Birmingham scientists have revealed a fresh solution to increase efficiency in biocatalysis, in a paper published today in Materials Horizons.
Biocatalysis uses enzymes, cells or microbes to catalyze chemical reactions, and can be used in settings like the food and chemical industries to create products that aren’t accessible by chemical synthesis. It could produce pharmaceuticals, fine chemicals, or food ingredients on an industrial scale.
However a significant challenge in biocatalysis is that probably the most popular microbes, such as for example probiotics and non-pathogenic strains of Escherichia coli, aren’t necessarily proficient at forming biofilms, the growth promoting ecosystems that form a protective micro-environment around communities of microbes and increase their resilience therefore boost productivity.
This issue is generally solved by genetic engineering, but researchers Dr. Tim Overton from the university’s School of Chemical Engineering, and Dr. Francisco Fernndez Trillo from the institution of Chemistry, both of whom are members of the Institute of Microbiology and Infection, attempt to create an alternative solution solution to bypass this costly and time-consuming process.
The researchers identified a library of synthetic polymers and screened them because of their capability to induce biofilm formation in E. coli, a bacterium that’s probably the most widely studied micro-organisms, and popular in biocatalysis.
This screening used a strain of E. coli (MC4100) that’s trusted in fundamental science to review genes and proteins and may be poor at forming biofilms, and compared it to some other E. coli strain PHL644, an isogenic strain obtained through evolution that is clearly a good biofilm former.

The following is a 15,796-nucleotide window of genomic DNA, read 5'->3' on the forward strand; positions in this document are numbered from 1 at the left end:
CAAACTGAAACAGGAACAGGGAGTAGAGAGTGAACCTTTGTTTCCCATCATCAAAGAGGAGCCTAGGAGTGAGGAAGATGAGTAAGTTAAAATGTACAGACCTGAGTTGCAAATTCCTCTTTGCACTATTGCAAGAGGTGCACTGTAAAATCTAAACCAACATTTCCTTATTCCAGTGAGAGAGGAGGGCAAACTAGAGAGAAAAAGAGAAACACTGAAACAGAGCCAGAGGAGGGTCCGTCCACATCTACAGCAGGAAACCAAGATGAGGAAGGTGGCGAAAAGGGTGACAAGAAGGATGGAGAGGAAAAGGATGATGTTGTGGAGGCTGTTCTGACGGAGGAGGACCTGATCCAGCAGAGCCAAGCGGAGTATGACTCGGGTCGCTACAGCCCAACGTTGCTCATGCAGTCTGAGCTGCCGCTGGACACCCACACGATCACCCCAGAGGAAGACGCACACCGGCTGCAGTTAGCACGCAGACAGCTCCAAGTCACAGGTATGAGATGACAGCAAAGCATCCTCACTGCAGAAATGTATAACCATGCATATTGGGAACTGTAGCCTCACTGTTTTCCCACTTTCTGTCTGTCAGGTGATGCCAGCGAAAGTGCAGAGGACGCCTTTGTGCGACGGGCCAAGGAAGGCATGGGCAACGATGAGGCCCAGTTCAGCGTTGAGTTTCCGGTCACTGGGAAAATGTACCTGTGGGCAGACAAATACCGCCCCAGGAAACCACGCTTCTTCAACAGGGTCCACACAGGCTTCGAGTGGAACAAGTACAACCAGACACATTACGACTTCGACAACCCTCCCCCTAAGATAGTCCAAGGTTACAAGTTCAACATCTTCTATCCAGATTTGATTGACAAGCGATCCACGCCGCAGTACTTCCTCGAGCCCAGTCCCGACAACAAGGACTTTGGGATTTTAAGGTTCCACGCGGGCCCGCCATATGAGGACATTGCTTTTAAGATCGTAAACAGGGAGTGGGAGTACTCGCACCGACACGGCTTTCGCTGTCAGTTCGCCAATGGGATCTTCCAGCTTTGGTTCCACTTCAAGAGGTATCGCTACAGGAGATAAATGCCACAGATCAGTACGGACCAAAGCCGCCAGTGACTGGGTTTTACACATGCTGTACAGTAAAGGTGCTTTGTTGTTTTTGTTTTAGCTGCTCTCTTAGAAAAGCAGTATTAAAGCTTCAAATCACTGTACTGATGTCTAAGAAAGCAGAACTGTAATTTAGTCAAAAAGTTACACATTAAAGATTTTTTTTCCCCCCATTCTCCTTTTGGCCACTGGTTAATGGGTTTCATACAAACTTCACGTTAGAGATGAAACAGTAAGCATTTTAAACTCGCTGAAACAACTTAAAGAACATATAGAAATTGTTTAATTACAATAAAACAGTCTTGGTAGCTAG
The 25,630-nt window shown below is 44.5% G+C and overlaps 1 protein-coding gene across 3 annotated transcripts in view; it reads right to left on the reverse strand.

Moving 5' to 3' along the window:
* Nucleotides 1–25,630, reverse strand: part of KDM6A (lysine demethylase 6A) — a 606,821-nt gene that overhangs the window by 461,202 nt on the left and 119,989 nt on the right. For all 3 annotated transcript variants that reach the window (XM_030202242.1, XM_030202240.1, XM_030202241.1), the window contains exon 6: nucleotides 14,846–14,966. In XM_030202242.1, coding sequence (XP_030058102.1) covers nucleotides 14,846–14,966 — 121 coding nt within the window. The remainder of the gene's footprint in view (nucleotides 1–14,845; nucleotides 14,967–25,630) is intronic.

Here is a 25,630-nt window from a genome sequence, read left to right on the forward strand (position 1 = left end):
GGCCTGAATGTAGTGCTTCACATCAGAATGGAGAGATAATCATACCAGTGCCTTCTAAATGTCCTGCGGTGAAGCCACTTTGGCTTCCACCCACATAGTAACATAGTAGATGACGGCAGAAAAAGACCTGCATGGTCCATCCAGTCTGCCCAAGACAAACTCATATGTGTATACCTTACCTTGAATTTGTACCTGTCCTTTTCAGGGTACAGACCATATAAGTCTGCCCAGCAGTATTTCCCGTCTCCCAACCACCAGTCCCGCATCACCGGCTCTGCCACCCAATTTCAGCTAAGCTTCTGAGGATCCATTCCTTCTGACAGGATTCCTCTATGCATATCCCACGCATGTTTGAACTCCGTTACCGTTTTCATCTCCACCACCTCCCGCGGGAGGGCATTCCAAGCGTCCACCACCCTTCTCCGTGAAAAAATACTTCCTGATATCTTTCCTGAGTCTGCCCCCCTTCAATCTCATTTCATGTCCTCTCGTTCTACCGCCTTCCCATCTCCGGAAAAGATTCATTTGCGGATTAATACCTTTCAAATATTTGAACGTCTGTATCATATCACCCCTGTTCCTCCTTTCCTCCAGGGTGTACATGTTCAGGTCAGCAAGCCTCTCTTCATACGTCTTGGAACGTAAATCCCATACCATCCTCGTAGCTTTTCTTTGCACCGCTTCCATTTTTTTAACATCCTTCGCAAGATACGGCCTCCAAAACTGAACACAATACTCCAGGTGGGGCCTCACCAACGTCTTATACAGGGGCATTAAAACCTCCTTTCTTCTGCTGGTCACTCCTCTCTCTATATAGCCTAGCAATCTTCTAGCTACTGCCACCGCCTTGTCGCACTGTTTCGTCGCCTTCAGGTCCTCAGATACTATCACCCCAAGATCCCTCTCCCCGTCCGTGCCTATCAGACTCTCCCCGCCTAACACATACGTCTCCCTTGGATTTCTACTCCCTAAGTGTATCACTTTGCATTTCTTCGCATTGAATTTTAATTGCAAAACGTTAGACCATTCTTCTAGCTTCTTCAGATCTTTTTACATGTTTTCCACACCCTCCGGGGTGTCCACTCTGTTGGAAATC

This screening revealed the chemistries which are suitable to stimulating biofilm formation. Hydrophobic polymers outperformed mildly cationic polymers, with aromatic and heteroaromatic derivatives performing superior to the same aliphatic polymers.
The researchers then monitored the biomass and biocatalytic activity of both strains incubated the current presence of these polymers, and discovered that MC4100 matched and also outperformed PHL644.
Further studies examined the way the polymers stimulate these profound increases in activity. Here the study indicated that the polymers precipitate in solution, and become coagulants, stimulating an all natural process called flocculation that creates bacteria to create biofilms.
Dr. Fernandez-Trillo said: “We explored an easy chemical space and identified the very best performing chemistries and polymers that raise the biocatalytic activity of E. coli, a workhorse in biotechnology. It has resulted in a little library of synthetic polymers that increase biofilm formation when used as simple additives to microbial culture. To the very best of our knowledge, currently you can find no methods offering this simplicity and versatility when promoting biofilms for beneficial bacteria.”
“These synthetic polymers may bypass the necessity to introduce the traits for biofilm formation through gene editing, that is costly, time-consuming, non-reversible and takes a skilled person in microbiology to implement it. We believe this process comes with an impact beyond biofilms for biocatalysis. An identical strategy could possibly be employed to recognize candidate polymers for other microorganisms such as for example probiotics or yeasts, and develop new applications in food science, agriculture, bioremediation or health.”
University of Birmingham Enterprise has filed a patent application for the technique and polymer additives, and is currently seeking commercial partners for licensing.
More info: Pavan Adoni et al, Polymer-Induced Biofilms for Enhanced Biocatalysis, Materials Horizons (2022). DOI: 10.1039/D2MH00607C
Citation: New solution to promote biofilm formation and increase efficiency of biocatalysis (2022, August 1) retrieved 1 August 2022 from https://phys.org/news/2022-08-method-biofilm-formation-efficiency-biocatalysis.html
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